The chicken wings were the let-down on the night. The BBQ sauce wasn’t punchy at all, and instead just a slightly sweet, sticky glaze. The chicken itself was flabby and not at all crisp. And there was no extra dip. MeatLiquor wins here again I’m afraid in the wings stakes. With a few tweaks, these could be great but instead I found myself wishing I hadn’t bothered with them.
As I said before, the staff we lovely and smiley and fast to serve you at the bar. The drinks were good – the boilermaker (a beer and whiskey cocktail) was a particular favourite. I had a really excellent time, and would definitely recommend this place. It’s not fine dining, it is no frills but what it’s doing they’re doing well. Sure, there are a few niggles, but they’re slight and I am sure as the place evolves these will get ironed out.
Lucky Chip @ The Sebright Arms, 31-35 Coate Street, E2 9AG
Nearest tube: Bethnal Green 15min walk
Situated conveniently close to where I live, The Lamb has become a firm local for me and my friends. An independent pub on an unattractive stretch of Holloway Road (is there an attractive stretch of Holloway Road?!), this place is best described as a typical ‘boozer’.
Stripped floors, mismatched furniture, informal service and an eclectic playlist combine to provide clientele with an easy-going, no frills evening.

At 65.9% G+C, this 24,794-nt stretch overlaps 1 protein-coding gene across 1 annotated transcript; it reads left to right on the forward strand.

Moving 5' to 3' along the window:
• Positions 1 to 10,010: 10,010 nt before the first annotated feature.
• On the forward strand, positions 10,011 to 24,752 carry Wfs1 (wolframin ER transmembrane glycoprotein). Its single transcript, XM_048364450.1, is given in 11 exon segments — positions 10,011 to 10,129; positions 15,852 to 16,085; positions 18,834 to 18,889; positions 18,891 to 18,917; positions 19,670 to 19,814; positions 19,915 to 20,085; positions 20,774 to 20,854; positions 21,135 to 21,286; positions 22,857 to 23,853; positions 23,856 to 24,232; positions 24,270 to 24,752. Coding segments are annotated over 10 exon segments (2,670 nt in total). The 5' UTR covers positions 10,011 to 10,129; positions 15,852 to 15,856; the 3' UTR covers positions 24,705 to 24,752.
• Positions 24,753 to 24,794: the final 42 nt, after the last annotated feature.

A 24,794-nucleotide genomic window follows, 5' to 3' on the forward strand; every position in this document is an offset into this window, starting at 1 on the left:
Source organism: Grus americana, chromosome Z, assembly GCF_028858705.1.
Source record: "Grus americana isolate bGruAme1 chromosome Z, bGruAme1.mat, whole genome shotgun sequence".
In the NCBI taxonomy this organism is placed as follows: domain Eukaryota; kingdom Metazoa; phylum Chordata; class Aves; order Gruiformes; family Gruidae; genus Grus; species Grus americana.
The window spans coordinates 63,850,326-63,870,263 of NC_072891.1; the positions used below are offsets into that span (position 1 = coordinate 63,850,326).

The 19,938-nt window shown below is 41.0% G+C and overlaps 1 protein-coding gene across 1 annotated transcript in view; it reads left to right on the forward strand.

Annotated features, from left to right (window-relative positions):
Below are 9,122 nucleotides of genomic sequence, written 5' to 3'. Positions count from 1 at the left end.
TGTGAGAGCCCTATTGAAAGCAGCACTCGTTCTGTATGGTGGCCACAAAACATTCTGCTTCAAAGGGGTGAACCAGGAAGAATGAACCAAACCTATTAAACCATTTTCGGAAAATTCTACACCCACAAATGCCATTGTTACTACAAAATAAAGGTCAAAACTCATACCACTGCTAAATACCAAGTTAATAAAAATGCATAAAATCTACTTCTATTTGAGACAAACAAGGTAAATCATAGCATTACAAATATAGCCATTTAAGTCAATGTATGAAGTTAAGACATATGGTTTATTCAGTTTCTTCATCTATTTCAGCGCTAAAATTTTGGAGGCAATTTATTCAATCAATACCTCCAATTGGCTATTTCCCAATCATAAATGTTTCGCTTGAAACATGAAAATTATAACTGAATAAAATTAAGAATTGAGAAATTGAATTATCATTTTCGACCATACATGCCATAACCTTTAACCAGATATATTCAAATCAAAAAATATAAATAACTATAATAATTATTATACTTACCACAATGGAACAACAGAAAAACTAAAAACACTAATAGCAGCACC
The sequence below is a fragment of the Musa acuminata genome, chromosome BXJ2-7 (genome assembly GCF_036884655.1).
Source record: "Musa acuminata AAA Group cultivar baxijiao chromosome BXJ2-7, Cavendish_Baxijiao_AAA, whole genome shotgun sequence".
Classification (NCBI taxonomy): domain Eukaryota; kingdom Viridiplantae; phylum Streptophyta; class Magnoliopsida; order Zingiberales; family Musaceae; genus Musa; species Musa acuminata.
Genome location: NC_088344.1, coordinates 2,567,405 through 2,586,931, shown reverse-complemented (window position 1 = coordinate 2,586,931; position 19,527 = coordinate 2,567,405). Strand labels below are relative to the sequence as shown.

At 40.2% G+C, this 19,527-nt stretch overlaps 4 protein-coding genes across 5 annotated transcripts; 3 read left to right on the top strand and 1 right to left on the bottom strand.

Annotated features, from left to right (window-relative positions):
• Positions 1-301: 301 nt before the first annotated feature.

The Lamb serves craft ales and has some decent wine too. The Lamb serves only crisps and meaty snacks, but they actively encourage you to order from a delicious pizza takeaway service, Sorrento, who deliver to your table. As I said, it’s very non-frills. However, Sorrento’s pizzas are actually incredibly good and authentic – there’s nothing Domino’s about this place.
Having said they’re no frills, The Lamb have excellent live music events from incredible talent such as Rupert Cross, and host film nights showing indie films on a projector screen. There’s also occasionally live sport when there’s a big event on, but it’s in no way a football pub (having said that I haven’t been there when an Arsenal game is on – it’s probably packed, as are most pubs on Holloway Road).
The Lamb offers you a warm welcome and an unpretentious night out. I’d recommend a visit before everyone finds out about it. Everyone I’ve taken there has been back, some even organising their birthday parties there – surely that’s a stamp of approval if there ever was one.
Yep, I started my meal before I remembered to take a photo – what of it?
The Pig & Butcher has opened up on Liverpool Road where the slightly ropey Islington Tap used to stand. They have an in-house butcher slicing up prime cuts that the seemingly skilled chef cooks up for customer’s delight. They also do a healthy (and expensive) line in craft ales (beers? Who knows the difference? Not me!). It’s all very… Islington.